How to disable overclocking Windows 11: A step-by-step guide

Overclocking your Windows 11 PC can be great for boosting performance, but sometimes you might want to disable it for stability or power-saving reasons. It’s actually not that hard to do, and I’m here to walk you through the process. After reading this brief overview, you should have a good idea of how to disable overclocking on your Windows 11 computer.

Step by Step Tutorial on How to Disable Overclocking Windows 11

Before we jump into the steps, let’s talk about what we’re going to do. Disabling overclocking will return your CPU and other hardware to their default speeds, which can help with overheating issues or other stability problems.

Step 1: Enter BIOS Settings

Restart your computer and enter the BIOS settings by pressing a key during startup (usually F2, F10, or Delete).

The BIOS menu is where you can manage many of your computer’s hardware settings. It’s different for every computer, so you might need to look up how to enter BIOS for your specific model.

Step 2: Find the Overclocking Settings

Navigate through the BIOS menu to find the overclocking settings. This is often found under tabs like "Performance," "Advanced," or "Power Management."

The names of these settings can vary widely depending on your motherboard and processor, so if you’re having trouble, consult your motherboard’s manual or look for online guides specific to your hardware.

Step 3: Disable Overclocking

Once you find the overclocking settings, choose the option to disable or reset them. Save your changes and exit the BIOS.

After saving, your computer will restart with the default hardware settings. Keep an eye on your system’s performance to ensure it’s running smoothly without the overclock.

After completing these steps, your computer should be back to running at its standard speed. You might notice a slight decrease in performance if you were relying on the overclock for intensive tasks, but your system will likely be more stable.

Tips for Disabling Overclocking Windows 11

  • Always back up your important data before making changes in the BIOS, just in case something goes wrong.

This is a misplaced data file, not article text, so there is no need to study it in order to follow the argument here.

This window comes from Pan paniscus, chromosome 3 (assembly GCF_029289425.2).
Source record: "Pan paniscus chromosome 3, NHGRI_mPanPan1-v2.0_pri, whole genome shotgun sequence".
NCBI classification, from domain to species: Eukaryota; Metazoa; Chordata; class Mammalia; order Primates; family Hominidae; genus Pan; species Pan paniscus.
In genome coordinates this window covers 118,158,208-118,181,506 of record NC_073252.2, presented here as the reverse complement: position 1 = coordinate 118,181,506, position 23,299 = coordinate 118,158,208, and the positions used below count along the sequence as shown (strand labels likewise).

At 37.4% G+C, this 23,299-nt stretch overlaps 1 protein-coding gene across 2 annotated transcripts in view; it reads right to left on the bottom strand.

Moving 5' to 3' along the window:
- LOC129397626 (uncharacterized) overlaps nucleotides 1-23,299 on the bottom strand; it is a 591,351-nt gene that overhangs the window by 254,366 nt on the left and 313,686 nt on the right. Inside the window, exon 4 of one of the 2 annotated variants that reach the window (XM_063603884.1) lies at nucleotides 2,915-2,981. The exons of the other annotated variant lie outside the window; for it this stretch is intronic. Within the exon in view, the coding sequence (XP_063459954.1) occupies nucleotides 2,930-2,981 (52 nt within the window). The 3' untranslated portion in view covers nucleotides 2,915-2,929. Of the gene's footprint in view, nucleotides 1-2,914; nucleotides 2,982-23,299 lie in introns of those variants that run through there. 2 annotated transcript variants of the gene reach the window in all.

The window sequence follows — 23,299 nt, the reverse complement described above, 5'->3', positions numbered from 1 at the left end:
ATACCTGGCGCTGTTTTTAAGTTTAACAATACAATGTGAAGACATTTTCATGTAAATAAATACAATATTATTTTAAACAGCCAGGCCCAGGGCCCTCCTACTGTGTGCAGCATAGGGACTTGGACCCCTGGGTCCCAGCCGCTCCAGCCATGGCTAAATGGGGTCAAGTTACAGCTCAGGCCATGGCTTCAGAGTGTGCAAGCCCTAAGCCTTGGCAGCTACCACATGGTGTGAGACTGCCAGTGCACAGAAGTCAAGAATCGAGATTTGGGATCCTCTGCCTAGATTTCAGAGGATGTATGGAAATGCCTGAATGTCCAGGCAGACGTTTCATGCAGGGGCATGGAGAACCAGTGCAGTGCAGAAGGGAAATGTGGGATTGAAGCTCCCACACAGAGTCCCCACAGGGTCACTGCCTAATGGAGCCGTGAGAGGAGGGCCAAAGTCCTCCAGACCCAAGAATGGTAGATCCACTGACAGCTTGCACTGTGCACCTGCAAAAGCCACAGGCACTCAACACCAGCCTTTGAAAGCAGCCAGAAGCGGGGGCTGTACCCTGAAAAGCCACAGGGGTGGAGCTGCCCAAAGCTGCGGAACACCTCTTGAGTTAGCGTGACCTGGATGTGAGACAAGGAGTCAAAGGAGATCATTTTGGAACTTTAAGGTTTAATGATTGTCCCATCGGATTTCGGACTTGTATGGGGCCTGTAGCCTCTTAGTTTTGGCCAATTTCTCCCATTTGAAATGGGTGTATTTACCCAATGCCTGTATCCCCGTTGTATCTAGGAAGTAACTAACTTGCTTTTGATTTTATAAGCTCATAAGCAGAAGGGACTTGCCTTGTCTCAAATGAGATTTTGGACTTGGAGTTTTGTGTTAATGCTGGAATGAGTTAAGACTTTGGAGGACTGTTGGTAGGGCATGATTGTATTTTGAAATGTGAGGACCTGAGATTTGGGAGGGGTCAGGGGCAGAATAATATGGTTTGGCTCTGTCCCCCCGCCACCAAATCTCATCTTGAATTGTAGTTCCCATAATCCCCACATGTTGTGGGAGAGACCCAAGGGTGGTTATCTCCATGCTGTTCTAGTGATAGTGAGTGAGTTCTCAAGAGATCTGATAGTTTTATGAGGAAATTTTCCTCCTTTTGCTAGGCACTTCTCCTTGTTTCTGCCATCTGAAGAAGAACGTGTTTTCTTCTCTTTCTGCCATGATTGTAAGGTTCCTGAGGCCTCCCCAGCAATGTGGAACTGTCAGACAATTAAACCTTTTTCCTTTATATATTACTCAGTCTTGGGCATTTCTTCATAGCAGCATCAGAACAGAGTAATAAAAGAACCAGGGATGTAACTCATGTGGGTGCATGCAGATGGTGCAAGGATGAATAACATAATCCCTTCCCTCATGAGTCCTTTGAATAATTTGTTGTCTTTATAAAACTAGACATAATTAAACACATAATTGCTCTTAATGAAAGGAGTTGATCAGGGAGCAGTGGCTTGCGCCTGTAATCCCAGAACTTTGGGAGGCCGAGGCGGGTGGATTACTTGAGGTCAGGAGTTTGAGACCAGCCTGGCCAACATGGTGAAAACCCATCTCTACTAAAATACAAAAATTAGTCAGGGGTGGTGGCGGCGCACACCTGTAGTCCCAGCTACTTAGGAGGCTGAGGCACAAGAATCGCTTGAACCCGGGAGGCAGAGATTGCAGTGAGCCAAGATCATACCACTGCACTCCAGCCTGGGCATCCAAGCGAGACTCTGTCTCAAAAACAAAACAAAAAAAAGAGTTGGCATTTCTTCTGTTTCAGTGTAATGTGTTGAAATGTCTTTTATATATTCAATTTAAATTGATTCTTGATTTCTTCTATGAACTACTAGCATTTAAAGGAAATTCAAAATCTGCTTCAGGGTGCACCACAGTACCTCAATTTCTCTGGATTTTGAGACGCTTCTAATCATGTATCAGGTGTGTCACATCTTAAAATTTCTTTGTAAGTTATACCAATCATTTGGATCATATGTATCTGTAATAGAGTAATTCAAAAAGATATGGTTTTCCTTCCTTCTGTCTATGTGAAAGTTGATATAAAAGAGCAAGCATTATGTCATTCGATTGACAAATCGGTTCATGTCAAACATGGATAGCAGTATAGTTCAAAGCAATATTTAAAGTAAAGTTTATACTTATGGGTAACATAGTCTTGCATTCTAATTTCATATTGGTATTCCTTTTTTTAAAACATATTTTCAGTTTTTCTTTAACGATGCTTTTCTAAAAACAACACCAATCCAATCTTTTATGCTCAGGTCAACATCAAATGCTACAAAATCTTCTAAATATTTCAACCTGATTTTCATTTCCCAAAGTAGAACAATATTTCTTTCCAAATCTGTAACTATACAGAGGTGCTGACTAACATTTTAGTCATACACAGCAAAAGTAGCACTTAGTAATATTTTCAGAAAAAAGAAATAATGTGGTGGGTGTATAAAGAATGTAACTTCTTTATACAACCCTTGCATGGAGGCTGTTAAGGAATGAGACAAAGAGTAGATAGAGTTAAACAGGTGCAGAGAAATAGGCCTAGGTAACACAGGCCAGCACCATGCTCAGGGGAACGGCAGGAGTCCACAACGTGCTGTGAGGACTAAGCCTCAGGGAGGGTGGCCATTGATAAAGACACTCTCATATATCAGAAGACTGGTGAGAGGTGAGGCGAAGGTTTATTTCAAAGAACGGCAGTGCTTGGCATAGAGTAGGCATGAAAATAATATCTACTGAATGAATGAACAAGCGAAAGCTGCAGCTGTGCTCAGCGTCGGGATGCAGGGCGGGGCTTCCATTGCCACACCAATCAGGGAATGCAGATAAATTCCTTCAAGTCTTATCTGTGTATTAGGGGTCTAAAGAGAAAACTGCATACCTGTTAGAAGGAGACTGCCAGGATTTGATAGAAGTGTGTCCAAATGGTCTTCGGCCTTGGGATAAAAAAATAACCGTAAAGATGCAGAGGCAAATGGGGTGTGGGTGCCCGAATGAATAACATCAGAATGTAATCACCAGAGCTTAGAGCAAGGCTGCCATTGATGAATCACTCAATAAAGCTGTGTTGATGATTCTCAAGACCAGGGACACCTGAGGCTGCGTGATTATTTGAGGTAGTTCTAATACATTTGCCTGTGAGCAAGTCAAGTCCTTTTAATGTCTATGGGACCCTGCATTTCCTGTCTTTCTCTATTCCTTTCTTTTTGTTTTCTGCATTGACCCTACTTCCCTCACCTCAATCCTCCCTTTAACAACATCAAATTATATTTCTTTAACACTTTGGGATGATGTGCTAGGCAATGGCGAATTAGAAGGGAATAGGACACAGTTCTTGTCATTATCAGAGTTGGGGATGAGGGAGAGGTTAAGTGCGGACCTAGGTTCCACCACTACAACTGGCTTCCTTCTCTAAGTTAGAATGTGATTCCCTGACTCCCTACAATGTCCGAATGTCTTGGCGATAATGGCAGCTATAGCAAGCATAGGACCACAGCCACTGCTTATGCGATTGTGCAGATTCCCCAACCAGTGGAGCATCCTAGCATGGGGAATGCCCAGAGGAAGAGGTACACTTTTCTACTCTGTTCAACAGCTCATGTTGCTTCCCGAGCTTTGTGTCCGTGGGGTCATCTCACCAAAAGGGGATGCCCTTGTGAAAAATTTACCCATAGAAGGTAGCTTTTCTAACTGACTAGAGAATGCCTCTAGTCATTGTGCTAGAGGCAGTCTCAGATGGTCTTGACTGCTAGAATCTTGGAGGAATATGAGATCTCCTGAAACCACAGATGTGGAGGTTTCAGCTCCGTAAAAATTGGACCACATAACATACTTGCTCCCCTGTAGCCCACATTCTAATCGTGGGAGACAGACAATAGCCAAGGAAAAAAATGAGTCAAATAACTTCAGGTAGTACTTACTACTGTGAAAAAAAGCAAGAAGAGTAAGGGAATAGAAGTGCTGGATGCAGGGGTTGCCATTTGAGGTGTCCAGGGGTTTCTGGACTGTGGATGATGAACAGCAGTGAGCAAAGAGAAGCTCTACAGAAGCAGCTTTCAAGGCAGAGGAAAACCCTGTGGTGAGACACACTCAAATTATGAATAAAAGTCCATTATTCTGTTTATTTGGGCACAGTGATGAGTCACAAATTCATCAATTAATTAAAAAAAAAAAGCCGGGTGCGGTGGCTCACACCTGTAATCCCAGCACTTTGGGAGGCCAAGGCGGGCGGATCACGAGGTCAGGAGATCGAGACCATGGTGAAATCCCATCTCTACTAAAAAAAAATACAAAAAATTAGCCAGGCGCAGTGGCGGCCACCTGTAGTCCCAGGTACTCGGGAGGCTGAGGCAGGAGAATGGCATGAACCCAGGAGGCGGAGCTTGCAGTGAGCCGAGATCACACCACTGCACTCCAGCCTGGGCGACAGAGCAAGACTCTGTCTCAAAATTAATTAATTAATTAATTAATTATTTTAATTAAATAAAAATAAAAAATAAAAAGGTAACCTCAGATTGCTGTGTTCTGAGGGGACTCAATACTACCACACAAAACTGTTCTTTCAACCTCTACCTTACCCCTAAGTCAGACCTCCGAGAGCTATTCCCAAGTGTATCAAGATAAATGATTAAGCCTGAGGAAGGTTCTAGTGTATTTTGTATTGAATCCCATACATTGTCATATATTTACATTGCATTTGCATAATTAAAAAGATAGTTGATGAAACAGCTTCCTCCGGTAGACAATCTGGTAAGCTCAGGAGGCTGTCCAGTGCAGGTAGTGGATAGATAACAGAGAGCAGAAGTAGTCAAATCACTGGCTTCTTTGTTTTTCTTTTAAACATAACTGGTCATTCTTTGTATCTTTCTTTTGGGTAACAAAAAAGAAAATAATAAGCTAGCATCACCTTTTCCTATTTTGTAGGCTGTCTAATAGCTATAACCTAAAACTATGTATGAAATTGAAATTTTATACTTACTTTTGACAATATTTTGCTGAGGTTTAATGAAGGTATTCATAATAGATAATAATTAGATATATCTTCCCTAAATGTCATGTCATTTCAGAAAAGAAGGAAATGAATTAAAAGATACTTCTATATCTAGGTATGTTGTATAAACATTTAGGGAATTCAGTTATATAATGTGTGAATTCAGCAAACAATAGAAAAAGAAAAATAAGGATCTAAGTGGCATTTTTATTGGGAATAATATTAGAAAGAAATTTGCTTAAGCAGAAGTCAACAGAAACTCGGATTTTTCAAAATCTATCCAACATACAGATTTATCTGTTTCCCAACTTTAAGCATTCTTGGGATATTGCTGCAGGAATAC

• If you’re not sure about any setting, leave it alone or look it up. Tweaking the wrong setting can cause serious issues.
  • Keep an eye on your system’s temperature after disabling overclocking. It should run cooler, which is good for the longevity of your components.
  • If you’re unsure about disabling overclocking yourself, consider consulting a professional or someone with experience in modifying BIOS settings.
  • Remember that disabling overclocking will not damage your computer in any way—it’s simply returning it to default settings.

Frequently Asked Questions

What is overclocking?

Overclocking is the process of increasing the clock speed of your computer’s CPU or GPU beyond the manufacturer’s specified limits to improve performance.

Can disabling overclocking improve my computer’s stability?

Yes, returning your hardware to its default settings can reduce crashes and other stability issues that may have been caused by overclocking.

Will disabling overclocking void my warranty?

No, disabling overclocking will not void your warranty. In fact, overclocking is what can sometimes void a warranty.

Can I re-enable overclocking later?

Absolutely. You can go back into the BIOS and re-enable overclocking at any time if you decide you need the extra performance again.

Is it safe to change BIOS settings?

Yes, as long as you’re careful and don’t change settings you’re unsure about. It’s always a good idea to do a bit of research before changing anything in the BIOS.


  1. Enter BIOS Settings
  2. Find the Overclocking Settings
  3. Disable Overclocking


In conclusion, disabling overclocking on Windows 11 is a simple process that can help maintain the stability and longevity of your PC. It’s important to approach changing BIOS settings with caution and ensure you have the correct information for your specific hardware. Once you’ve completed the steps, your system should run cooler and more reliably, which is always a plus. Whether you’re a gamer, a content creator, or just someone who uses their computer for everyday tasks, knowing how to manage your system’s performance can make a big difference. Keep this guide handy for the next time you decide to tweak your system’s settings, and remember to always prioritize the health of your computer over squeezing out a little extra performance. Happy computing!

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